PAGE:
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Has your puppy started teething? Are you noticing little teeth on your floor, or bloody gums?
If your puppy is teething, then you’re probably going to notice a change in his behavior, too. Do puppies get hyper when teething?
And what can you do about it?
We’ll cover everything you need to know about your puppy’s teething and how you can help.
Do puppies get hyper when teething?
Just like human kids, puppies aren’t born with their adult teeth. Puppies go through teething twice, once when they’re very young, and then again when they’re a little bit older.
A puppy’s first teeth will start to grow in when they’re around 2 to 3 weeks old. Once your puppy reaches around 8 weeks old, he’ll already start losing his baby teeth again!
By the time your puppy reaches 6 months, he should have all his adult teeth.
The teething process can be a pretty difficult time—for both you and your puppy! It’s pretty uncomfortable for your puppy to have teeth pushing through their gums. And so you might notice some changes in your puppy’s behavior while he’s teething.
Puppies often get hyper when teething. The reason for that is that teething is uncomfortable for your puppy, as his gums will feel sore. This discomfort leads to him acting out more.
These changes can make being around your puppy a lot more difficult. So what are you supposed to do while your puppy is teething?
Before we get into that, here are a few related articles about what to expect while raising a puppy:
- Puppy Blues: When Does Having a Puppy Get Easier?
- My Puppy Won’t Nap Without Me, What Can I Do?
- Do Puppies Sleep a Lot During Growth Spurts?
How do dogs act when teething?
While your puppy is teething, you’ll probably notice that he’s acting different from how he usually does. That’s because teething can feel pretty uncomfortable. You might remember being a kid and how sore your mouth felt when your adult teeth were growing in!
Your puppy is going through the exact same thing. And you might notice that he starts acting out because of it.
You may find that your puppy starts acting more overexcited and hyper than usual. He’ll probably be pretty eager to bite things to relieve the pressure in his mouth.
Dealing with a puppies that get hyper when teething can be really challenging. Here are some related articles on overexcitement and hyperactivity:
- How to Stop a Puppy from Biting When Excited
- What Causes Puppy Zoomies? 5 Common Reasons
- At What Age Are Puppies Most Hyper?
Do puppies calm down after teething?
If your puppy is currently teething and acting out, you’re probably wondering if your puppy is ever going to settle down.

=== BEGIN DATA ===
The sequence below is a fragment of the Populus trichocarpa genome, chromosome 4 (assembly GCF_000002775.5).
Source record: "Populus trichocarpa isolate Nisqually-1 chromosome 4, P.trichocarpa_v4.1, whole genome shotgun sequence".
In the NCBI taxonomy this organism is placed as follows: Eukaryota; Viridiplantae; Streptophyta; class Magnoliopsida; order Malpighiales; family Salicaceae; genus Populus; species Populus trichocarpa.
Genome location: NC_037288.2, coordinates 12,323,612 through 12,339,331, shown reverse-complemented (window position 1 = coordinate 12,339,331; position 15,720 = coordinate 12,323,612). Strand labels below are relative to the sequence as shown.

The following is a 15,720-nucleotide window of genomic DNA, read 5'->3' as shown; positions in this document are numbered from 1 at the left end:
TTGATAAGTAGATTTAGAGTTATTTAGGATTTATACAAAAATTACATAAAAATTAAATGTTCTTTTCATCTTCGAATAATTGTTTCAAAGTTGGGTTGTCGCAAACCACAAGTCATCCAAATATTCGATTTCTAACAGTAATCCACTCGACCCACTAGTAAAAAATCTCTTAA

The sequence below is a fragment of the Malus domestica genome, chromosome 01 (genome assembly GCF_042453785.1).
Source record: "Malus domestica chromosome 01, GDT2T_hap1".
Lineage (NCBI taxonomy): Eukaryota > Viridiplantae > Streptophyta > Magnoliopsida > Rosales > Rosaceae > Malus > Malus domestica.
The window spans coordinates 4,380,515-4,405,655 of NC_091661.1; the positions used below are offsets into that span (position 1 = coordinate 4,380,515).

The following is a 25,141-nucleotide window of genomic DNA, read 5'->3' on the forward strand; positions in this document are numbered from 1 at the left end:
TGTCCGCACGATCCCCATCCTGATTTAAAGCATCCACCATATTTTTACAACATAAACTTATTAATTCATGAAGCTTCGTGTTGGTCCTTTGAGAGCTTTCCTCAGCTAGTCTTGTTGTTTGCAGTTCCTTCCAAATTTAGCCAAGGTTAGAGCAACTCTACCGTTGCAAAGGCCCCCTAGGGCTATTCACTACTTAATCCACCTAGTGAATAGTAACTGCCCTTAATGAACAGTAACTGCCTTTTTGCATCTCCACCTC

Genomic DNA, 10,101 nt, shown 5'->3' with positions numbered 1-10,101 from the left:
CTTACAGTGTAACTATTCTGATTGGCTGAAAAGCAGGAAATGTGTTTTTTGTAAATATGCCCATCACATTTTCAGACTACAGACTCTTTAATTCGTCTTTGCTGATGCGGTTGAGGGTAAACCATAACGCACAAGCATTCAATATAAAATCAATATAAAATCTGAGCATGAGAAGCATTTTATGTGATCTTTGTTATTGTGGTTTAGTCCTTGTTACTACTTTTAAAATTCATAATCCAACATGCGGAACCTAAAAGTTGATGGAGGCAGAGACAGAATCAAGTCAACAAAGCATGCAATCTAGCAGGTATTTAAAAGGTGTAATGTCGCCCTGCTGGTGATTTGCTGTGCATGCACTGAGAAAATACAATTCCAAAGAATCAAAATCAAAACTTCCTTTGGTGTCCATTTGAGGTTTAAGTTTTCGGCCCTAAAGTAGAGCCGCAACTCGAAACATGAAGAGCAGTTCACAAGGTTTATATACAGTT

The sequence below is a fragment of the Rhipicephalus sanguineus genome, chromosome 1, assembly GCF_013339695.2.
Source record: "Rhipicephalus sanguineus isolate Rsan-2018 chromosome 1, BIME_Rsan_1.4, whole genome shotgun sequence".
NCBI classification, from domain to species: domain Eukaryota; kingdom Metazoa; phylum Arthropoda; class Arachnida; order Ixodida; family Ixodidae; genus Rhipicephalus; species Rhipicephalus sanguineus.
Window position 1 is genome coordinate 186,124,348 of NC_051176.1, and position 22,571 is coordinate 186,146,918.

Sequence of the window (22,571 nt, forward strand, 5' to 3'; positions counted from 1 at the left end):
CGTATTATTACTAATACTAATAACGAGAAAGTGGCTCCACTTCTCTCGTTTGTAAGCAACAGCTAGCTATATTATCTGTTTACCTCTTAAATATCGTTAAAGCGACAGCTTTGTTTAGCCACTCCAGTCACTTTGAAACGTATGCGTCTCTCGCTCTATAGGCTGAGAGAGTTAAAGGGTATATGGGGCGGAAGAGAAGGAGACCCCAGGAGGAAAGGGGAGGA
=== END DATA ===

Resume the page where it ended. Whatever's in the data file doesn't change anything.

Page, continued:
The good news is that your puppy will eventually start calming down naturally as he gets older. But that doesn’t mean that you don’t need to put in any work.
As your puppy’s dog parent, it’s your job to show him what is appropriate behavior and what isn’t. If puppies starts acting hyper while they’re teething and you don’t curb this behavior, they’ll start thinking that it’s okay to act this way.
That’s the opposite of what you want! Instead, show your puppy that acting calm and being polite is what you want him to be doing.
If puppies of yours are acting hyper because of teething, here are 5 tips on how to calm an overexcited puppy quickly.
Typical puppy teething symptoms
If your puppy is teething, you’ll probably be able to tell. There are a few common symptoms that most puppies experience as they’re teething, and being hyper is just one of them.
Did you know that puppies actually go through teething twice?
The first time will be when they’re very young, even before you get to take yours home. The second time will be later. His baby teeth will fall out, and his adult teeth will grow in.
One thing you’ll probably notice as your puppy is teething is blood on his toys while you’re playing. This can be pretty surprising and might have you feeling concerned. But don’t worry! This is a completely natural part of the teething.
You may also find your puppy’s teeth lying around your house as they fall out. Your puppy will lose about 28 teeth total. You probably won’t find all 28 of these teeth, however. Your puppy is likely to swallow a lot of them, which is also normal.
The other most common symptom of puppy teething is increased chewing. Puppies that have adult teeth growing in often feel pretty uncomfortable! They’ll try to relieve this discomfort but chewing things.
And that includes chewing on things that you really wish they would leave alone!
When do puppies teeth the worst?
If your puppy is teething, then you’re probably wondering when it’ll be the worst it can get, so you can prepare for it!
A puppy’s teeth will start falling out at around 8 weeks old. By the time your puppy reaches 6 months old, all of his adult teeth should have grown in.
The entire process can feel pretty intense for you and your puppy. It’s also important to know that while this is a general timeline, all puppies are different. Just like human kids, puppies will lose their teeth at different rates.
While your puppy is losing all his baby teeth, both of you are likely to feel pretty frustrated and uncomfortable.
Just remember to stay on top of training to curb any bad habits your puppy might pick up from the teething process. And don’t forget that even though it might feel like it’s taking forever, your puppy will stop teething eventually!
How to help teething hyper puppies
A teething puppy can be pretty difficult to deal with. Teething puppies might start acting way more hyper than usual. It’s also pretty likely that your puppy is acting out in other ways, like chewing on things he’s not supposed to.
If you’re feeling pretty frustrated, don’t worry. There are lots of ways that you can help your puppy while his adult teeth are growing in. This will make the process much easier for you too.
Here are a few tips you can try out to help your puppy—and yourself!
Home remedies for teething puppies
Unfortunately, there’s no way to just stop a puppy from teething. It’s a natural process, and it’s going to happen whether you want it to or not! But there are ways you can help make it a little easier on yourself and your puppy.